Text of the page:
As autophagy plays a complex role in modulating innate and adaptative immune responses and in the process of virus replication and escape, the outcomes of inhibition or activation of autophagy in treating COVID-19 can depend on various factors. Further in vitro and in vivo studies and clinical trials are required to establish the therapeutic value and benefits of targeting autophagy. Recently, the effects of autophagy regulators other than CQ and HCQ on COVID-19 were determined in vitro [107]. Exogenous administration of autophagy-targeted compounds, including the BECN1-stabilizing anthelmintic drug niclosamide, the selective AKT1 inhibitor MK-2206, and the polyamines spermidine and spermine, can inhibit SARS-CoV-2 propagation in vitro, which shows great potential for the treatment of COVID-19 [107].

Outlook and challenges

SARS-CoV-2 has been spreading for more than three years. This has seriously affected public health and the global economy. Even though many vaccines against SARS-CoV-2 have been approved, the fast-spreading variants of SARS-CoV-2 can reduce the efficacy of the developed antibodies and vaccines [108,109,110]. Therefore, SARS-CoV-2 biology and the mechanisms underlying virus–host cell interactions should be studied to find potential interventions for patients with COVID-19. Autophagy, a conserved mechanism for homeostasis maintenance in eukaryotic cells, is widely involved in cell growth, development, immunity, infection, and other physiological processes. During the last decade, studies have revealed the pivotal role of autophagy in antiviral immune responses. Autophagy can control viral infections at multiple steps by degrading intracellular viruses and facilitating innate pathogen detection, inflammatory responses, and antigen presentation. Interestingly, viruses have developed mechanisms to inhibit or hijack autophagy to survive.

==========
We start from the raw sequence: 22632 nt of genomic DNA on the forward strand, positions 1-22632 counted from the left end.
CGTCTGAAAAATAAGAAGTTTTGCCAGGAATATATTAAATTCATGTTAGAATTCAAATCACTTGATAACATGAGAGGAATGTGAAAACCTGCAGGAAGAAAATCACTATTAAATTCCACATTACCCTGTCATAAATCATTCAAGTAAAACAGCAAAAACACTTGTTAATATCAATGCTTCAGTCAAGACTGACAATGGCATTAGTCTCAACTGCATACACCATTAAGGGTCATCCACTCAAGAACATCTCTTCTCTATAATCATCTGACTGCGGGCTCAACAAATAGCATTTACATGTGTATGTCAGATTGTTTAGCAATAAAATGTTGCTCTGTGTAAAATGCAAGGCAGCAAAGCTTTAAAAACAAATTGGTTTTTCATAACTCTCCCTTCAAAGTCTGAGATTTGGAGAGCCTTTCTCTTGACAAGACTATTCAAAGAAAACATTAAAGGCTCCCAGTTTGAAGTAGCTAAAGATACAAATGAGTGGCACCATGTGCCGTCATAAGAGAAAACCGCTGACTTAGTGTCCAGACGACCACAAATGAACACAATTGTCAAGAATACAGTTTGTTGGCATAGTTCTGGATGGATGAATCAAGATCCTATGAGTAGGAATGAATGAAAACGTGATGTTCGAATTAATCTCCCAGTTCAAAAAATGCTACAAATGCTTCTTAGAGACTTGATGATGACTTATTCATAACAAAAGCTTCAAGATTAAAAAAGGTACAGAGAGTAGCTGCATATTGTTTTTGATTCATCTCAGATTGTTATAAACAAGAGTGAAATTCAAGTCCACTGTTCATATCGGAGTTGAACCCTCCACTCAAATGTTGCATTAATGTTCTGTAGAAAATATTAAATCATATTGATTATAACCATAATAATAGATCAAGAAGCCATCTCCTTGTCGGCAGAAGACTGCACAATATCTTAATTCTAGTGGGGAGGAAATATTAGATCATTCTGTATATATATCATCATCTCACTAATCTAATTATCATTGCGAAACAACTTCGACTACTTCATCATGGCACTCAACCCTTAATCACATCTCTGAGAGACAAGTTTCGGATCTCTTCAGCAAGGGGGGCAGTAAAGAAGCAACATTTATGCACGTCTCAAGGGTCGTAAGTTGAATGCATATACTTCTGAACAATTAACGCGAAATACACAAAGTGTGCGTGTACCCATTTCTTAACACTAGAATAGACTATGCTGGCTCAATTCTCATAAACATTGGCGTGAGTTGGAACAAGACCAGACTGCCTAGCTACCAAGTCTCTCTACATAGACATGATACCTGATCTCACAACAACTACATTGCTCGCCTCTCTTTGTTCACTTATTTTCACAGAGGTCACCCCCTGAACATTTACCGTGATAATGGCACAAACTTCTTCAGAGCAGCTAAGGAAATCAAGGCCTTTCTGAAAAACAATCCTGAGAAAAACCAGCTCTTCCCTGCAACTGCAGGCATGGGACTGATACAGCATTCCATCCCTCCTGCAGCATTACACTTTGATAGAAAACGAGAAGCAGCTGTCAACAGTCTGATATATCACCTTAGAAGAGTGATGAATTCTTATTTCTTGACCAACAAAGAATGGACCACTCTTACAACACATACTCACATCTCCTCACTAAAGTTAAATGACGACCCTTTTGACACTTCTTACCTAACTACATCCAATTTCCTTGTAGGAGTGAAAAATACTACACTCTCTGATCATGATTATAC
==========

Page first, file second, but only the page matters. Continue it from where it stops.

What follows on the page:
Presently, the molecular mechanism of autophagy and its relationship with SARS-CoV-2 infection have been investigated [111, 112]. The therapeutic potential of many agents targeting autophagy for the treatment of COVID-19 has been reported. Among them, CQ and HCQ, which inhibit lysosomal activity and autophagic pathways, have therapeutic potential for the treatment of COVID-19 and are approved by the FDA. However, evidence suggests that SARS-CoV-2 can also impede autophagy activity by blocking the fusion of autophagosomes with lysosomes [81]. Therefore, the activation of autophagy can inhibit SARS-CoV-2 replication and propagation [113, 114]. Exploiting the biological activity-based modeling (BABM) approach and a cell culture live virus assay, researchers have identified many compounds with potential activity against SARS-CoV-2. Surprisingly, most of the confirmed anti-SARS-CoV-2 compounds could inhibit viral entry inhibitors and/or modulate autophagy [115].

To summarize, the development of new drugs and vaccines against COVID-19 may require considerable time; thus, repurposing the existing drugs or related therapeutic target seems to be the best strategy to develop effective therapeutics against COVID-19. This review aims to trigger the interest in the field of autophagy as an antiviral target against viral pathogens (with an emphasis on COVID-19). We summarized the classification and structure of coronaviruses and the process of SARS-CoV-2 infection and replication; provided the common understanding of autophagy; reviewed interactions between the mechanisms of viral entry/replication and the autophagy pathways; and discussed the current state of clinical trials of autophagy-modifying drugs in the treatment of SARS-CoV-2 infection to support our hypothesis. We anticipate that this review will contribute to the rapid development of therapeutics and vaccines against COVID-19. However, the decision to inhibit or activate autophagy for treating COVID-19 should be made by considering different factors. Further studies are warranted to explore the molecular mechanisms of SARS-CoV-2–host–autophagy interplay and investigate whether autophagy inducers/inhibitors exert anti-SARS-CoV-2 effects. Studying the molecular regulation of autophagy during SARS-CoV-2 infection is crucial for developing potential strategies to combat the COVID-19 pandemic.